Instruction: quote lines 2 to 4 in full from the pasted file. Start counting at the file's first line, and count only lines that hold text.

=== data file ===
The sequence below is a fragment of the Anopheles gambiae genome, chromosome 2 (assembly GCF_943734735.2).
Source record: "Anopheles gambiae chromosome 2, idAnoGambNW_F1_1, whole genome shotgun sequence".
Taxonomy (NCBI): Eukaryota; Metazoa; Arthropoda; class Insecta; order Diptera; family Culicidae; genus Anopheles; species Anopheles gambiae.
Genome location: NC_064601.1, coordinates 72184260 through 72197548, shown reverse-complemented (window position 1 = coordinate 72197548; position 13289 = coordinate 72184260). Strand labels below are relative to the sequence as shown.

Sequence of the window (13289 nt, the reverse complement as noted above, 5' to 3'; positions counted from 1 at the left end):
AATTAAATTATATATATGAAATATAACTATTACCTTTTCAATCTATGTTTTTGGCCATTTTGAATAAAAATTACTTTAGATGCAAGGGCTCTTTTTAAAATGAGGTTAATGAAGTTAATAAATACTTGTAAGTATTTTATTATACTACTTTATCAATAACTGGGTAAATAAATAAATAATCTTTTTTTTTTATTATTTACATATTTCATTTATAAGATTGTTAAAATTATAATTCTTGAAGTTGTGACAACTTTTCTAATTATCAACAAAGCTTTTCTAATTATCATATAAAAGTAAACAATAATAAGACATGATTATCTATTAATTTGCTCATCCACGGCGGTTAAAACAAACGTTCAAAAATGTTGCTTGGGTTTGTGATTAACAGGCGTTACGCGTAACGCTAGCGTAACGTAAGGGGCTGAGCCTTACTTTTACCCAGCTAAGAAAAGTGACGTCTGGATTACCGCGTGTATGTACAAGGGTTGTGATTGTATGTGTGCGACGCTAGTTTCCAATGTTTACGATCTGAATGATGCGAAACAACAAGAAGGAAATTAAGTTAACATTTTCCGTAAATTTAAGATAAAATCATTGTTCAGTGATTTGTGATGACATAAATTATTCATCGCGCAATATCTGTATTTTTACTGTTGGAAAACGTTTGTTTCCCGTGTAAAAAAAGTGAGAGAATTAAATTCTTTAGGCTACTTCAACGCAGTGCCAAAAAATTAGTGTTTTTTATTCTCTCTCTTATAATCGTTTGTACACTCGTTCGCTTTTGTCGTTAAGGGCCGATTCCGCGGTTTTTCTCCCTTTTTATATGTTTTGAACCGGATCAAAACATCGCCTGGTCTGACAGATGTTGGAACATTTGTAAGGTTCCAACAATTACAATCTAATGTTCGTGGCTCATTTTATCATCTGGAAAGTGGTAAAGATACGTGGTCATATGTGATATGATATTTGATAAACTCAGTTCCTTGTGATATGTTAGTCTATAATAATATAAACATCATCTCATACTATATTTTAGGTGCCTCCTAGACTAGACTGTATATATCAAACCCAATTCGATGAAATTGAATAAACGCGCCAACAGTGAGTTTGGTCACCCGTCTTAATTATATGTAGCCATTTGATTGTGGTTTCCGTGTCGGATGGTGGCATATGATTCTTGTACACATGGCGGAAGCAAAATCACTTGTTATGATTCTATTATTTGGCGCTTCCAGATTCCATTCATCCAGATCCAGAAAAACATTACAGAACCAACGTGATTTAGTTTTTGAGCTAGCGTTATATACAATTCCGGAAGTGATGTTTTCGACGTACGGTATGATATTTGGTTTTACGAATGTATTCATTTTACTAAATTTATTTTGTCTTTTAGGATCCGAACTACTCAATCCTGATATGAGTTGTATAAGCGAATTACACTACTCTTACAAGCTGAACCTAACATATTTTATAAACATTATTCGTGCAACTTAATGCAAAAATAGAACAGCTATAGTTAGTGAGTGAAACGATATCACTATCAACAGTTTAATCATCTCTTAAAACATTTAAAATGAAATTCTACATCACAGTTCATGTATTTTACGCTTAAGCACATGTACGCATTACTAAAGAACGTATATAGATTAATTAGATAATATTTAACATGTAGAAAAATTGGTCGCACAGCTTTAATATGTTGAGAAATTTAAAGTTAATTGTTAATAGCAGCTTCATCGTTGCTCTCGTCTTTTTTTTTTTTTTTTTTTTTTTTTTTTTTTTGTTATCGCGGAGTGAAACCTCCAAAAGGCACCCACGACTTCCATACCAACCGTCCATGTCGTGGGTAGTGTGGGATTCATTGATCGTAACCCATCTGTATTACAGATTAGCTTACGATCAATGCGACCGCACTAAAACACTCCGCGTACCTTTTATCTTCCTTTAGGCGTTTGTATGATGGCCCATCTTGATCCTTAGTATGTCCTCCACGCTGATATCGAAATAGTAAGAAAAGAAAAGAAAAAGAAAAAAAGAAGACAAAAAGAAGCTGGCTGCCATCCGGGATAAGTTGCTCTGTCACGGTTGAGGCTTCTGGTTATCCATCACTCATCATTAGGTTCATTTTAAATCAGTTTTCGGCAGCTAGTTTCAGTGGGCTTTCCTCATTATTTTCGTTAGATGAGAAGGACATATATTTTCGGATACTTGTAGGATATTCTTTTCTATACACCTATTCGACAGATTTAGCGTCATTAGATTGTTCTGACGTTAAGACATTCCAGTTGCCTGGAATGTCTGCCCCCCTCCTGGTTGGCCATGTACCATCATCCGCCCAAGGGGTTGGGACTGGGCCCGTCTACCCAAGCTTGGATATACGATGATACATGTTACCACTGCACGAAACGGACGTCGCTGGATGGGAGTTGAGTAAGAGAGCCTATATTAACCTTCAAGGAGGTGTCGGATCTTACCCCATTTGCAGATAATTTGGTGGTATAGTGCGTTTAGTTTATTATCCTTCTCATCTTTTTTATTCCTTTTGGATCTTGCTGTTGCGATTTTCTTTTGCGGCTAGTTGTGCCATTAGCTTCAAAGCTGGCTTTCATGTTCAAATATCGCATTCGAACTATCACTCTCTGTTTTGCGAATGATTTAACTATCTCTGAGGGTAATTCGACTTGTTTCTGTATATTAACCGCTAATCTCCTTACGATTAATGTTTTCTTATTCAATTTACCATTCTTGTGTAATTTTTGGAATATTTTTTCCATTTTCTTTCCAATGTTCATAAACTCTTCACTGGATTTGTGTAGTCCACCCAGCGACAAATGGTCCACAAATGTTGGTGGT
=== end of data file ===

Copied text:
Source record: "Anopheles gambiae chromosome 2, idAnoGambNW_F1_1, whole genome shotgun sequence".
Taxonomy (NCBI): Eukaryota; Metazoa; Arthropoda; class Insecta; order Diptera; family Culicidae; genus Anopheles; species Anopheles gambiae.
Genome location: NC_064601.1, coordinates 72184260 through 72197548, shown reverse-complemented (window position 1 = coordinate 72197548; position 13289 = coordinate 72184260). Strand labels below are relative to the sequence as shown.